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Published January 13th 2019
Be prepared for adventure on this bushwalk
It was a case of the lure of the unknown. A remote beach tucked away between secluded headlands, accessible only by foot and difficult to find on a map. We'd heard about this mysterious beach before but had never attempted to find it, until now.
Located in Hat Head National Park, on the mid-north coast of NSW, Third Beach was our desired destination. So armed with little more than basic directions, a rough map and a positive attitude we set off to find it.
Third Beach is only accessible via Connors Walking Track. You can start the walk from either The Gap carpark in the north or from the Hungry Gate campground in the south. This walk is classified by NSW National Parks and Wildlife Service as moderate (Grade 5) and is suitable for the adventurous and well-prepared bushwalker.
We started our walk from the northern end, at the pedestrian footbridge over Korogoro Creek at Hat Head, then took Connors Track to Connors Beach. For more information regarding this section of the track please click here.
While this first section of walking track is signposted and very well-maintained, we found the section of track between Connors Beach and Third Beach to be quite the opposite.
Look for the green marker post to start the next section of the walk
Once you have explored the picturesque Connors Beach, (swimming is not recommended at this highly hazardous beach), you will find the next section of the track at the southern end of the beach. Look for a green marker post with an arrow pointing you in the right direction. From here it is a short scramble up the rocks to find the path which climbs steadily up the headland. There is a great vantage point at the top where you can look back and photograph Connors Beach down below.
It is fair to say this track is rough and uneven as it takes you through the scrubby heathland dotted with coastal banksias. We saw no trail markings and in some sections, the foliage is so long and the track so overgrown, the path seems lost altogether.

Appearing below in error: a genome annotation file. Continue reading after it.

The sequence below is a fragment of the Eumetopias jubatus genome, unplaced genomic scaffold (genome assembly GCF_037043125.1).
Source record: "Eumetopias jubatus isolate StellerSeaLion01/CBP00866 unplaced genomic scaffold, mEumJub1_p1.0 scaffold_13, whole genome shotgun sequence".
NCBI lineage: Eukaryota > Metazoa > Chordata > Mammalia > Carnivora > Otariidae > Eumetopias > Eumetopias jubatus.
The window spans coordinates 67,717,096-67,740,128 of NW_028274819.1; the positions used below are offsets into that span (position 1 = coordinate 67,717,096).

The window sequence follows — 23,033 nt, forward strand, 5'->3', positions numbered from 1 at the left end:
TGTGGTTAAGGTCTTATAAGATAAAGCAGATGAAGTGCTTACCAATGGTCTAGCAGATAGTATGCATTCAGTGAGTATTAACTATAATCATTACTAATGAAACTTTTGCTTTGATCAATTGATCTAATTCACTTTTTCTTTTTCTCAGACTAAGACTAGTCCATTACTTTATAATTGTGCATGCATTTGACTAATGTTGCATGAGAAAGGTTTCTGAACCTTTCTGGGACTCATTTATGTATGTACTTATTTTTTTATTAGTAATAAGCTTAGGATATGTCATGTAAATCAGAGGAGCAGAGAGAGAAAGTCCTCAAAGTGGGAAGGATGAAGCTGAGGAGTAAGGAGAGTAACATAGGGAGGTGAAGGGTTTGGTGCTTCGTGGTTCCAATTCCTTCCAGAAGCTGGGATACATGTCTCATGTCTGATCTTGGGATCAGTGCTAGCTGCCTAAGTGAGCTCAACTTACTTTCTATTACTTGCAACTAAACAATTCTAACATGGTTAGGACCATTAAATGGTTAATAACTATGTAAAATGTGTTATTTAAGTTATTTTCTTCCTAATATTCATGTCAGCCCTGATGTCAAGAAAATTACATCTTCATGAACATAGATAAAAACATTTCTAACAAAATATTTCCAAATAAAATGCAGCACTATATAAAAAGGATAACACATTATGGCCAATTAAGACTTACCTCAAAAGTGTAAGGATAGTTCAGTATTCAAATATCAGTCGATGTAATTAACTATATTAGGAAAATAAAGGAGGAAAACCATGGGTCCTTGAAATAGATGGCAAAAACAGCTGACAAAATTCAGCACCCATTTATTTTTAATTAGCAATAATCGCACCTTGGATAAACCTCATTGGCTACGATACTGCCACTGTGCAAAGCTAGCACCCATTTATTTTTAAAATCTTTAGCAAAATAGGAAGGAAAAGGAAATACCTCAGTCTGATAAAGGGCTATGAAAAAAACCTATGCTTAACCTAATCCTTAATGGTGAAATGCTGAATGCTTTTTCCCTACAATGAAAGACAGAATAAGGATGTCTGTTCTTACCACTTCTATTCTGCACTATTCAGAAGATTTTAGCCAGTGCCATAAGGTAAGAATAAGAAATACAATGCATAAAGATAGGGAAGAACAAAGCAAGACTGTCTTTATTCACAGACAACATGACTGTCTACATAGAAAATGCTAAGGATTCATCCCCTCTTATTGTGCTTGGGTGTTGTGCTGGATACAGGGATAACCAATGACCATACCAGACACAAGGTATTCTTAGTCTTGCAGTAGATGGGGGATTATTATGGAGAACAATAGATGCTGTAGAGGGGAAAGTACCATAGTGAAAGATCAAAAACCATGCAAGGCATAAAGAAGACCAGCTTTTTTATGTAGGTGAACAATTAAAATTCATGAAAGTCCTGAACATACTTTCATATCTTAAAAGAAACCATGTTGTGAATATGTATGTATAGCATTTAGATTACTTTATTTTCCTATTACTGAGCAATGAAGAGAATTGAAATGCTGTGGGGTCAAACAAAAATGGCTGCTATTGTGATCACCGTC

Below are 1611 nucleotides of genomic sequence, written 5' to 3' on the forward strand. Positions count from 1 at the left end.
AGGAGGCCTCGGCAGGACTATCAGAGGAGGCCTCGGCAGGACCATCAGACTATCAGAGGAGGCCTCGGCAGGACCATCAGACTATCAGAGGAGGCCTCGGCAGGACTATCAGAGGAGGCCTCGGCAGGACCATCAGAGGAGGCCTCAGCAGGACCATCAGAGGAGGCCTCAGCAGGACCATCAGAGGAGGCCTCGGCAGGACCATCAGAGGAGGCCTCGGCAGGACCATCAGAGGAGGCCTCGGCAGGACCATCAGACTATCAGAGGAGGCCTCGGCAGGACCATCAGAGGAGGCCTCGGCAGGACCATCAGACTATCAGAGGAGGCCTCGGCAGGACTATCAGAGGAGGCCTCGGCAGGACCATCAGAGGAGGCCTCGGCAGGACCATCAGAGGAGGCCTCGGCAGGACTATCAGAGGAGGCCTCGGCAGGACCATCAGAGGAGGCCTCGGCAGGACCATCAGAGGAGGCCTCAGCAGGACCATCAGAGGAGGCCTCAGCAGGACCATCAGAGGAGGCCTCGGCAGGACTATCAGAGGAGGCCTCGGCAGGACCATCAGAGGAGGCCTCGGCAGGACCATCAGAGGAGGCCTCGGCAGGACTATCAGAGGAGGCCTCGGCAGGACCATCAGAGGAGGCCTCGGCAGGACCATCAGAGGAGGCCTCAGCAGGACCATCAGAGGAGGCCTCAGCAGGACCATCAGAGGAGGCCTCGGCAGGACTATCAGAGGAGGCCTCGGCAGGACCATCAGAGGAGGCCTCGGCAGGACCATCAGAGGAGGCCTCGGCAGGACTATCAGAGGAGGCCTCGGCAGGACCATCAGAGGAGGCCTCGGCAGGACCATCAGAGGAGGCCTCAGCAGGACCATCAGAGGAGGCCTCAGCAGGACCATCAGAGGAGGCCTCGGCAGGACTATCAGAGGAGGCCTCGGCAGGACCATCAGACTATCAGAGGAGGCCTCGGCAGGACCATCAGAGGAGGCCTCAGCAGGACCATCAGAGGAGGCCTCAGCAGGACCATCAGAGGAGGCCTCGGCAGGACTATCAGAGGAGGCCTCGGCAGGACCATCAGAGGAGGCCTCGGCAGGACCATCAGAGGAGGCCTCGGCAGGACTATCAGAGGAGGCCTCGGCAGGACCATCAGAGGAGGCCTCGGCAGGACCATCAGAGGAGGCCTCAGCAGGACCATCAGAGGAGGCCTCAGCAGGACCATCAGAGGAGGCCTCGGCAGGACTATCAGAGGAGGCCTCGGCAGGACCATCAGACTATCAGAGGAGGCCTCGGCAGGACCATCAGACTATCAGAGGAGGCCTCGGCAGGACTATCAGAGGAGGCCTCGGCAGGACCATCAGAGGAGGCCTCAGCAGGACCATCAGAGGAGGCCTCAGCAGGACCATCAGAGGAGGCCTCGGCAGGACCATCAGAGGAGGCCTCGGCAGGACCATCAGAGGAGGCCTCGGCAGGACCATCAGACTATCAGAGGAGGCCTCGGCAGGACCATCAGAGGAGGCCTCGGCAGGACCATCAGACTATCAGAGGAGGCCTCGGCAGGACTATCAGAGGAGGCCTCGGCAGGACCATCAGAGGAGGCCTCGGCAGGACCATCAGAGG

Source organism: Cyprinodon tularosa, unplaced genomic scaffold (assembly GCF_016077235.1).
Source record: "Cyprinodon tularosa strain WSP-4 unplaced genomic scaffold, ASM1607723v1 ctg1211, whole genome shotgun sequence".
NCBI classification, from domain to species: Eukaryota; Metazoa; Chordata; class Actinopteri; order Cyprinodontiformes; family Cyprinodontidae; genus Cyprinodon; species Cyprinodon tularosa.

Along the way, you will probably come across grey kangaroos and wallabies grazing on the headland. There are also many spectacular views of the coastline to enjoy.
As you approach Third Beach the track becomes more overgrown and difficult to see and we took a wrong turn and ended up on the rocks at the northern headland of the beach. As the tide was coming in we were unable to get around to the beach via the rocks, so we went back up to the track and found another path which took us further around and then down on to the beach.
The descent to the beach is quite steep, however, the effort is worth it as there is a very good chance you will be rewarded with this pretty little beach all to yourself.
The beach itself is small, around 200 metres in length, and is backed by and dotted with large black boulders and rocks. At the northern and southern ends of the beach there are some rock pools to explore. Swimming is not recommended here as the beach is rated "highly hazardous" due to the possibility of strong currents, rips, bluebottles and sharks.
From Third Beach, the walking track continues further south to Hungry Hill and ends at the Hungry Gate camping area. As we did not try to continue any further south than Third Beach I can't advise on the status of the rest of the track.
For the section of the walk we did, I would definitely recommend wearing enclosed shoes and long pants if possible. While we didn't see any snakes on this particular day, we were very aware that they would definitely be around and took the necessary precautions. We did however come across some other interesting wildlife on the walk, including a stingray on Connors Beach, a number of kangaroos and we also had a close encounter with a leech on our return walk.
An interesting wildlife enounter with a stingray on Connors Beach